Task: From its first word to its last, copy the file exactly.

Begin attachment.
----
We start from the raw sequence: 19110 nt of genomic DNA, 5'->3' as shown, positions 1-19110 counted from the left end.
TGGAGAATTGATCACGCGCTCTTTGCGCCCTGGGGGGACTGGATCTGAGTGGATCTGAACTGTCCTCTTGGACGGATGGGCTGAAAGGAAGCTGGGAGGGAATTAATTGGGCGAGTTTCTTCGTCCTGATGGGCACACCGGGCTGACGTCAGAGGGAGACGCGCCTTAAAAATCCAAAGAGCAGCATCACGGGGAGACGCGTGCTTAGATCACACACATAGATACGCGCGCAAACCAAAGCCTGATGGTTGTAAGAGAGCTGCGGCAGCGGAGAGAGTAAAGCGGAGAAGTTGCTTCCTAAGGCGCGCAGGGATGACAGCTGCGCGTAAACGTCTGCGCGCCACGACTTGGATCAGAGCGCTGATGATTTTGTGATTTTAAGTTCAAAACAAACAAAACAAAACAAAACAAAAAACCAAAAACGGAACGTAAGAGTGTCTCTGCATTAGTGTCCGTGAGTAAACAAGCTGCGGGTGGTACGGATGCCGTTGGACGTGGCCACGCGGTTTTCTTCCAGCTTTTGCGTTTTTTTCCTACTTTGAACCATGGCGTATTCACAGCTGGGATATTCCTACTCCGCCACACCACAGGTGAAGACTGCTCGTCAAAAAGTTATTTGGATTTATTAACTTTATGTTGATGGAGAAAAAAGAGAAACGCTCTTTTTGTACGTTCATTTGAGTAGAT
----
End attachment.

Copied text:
We start from the raw sequence: 19110 nt of genomic DNA, 5'->3' as shown, positions 1-19110 counted from the left end.
TGGAGAATTGATCACGCGCTCTTTGCGCCCTGGGGGGACTGGATCTGAGTGGATCTGAACTGTCCTCTTGGACGGATGGGCTGAAAGGAAGCTGGGAGGGAATTAATTGGGCGAGTTTCTTCGTCCTGATGGGCACACCGGGCTGACGTCAGAGGGAGACGCGCCTTAAAAATCCAAAGAGCAGCATCACGGGGAGACGCGTGCTTAGATCACACACATAGATACGCGCGCAAACCAAAGCCTGATGGTTGTAAGAGAGCTGCGGCAGCGGAGAGAGTAAAGCGGAGAAGTTGCTTCCTAAGGCGCGCAGGGATGACAGCTGCGCGTAAACGTCTGCGCGCCACGACTTGGATCAGAGCGCTGATGATTTTGTGATTTTAAGTTCAAAACAAACAAAACAAAACAAAACAAAAAACCAAAAACGGAACGTAAGAGTGTCTCTGCATTAGTGTCCGTGAGTAAACAAGCTGCGGGTGGTACGGATGCCGTTGGACGTGGCCACGCGGTTTTCTTCCAGCTTTTGCGTTTTTTTCCTACTTTGAACCATGGCGTATTCACAGCTGGGATATTCCTACTCCGCCACACCACAGGTGAAGACTGCTCGTCAAAAAGTTATTTGGATTTATTAACTTTATGTTGATGGAGAAAAAAGAGAAACGCTCTTTTTGTACGTTCATTTGAGTAGAT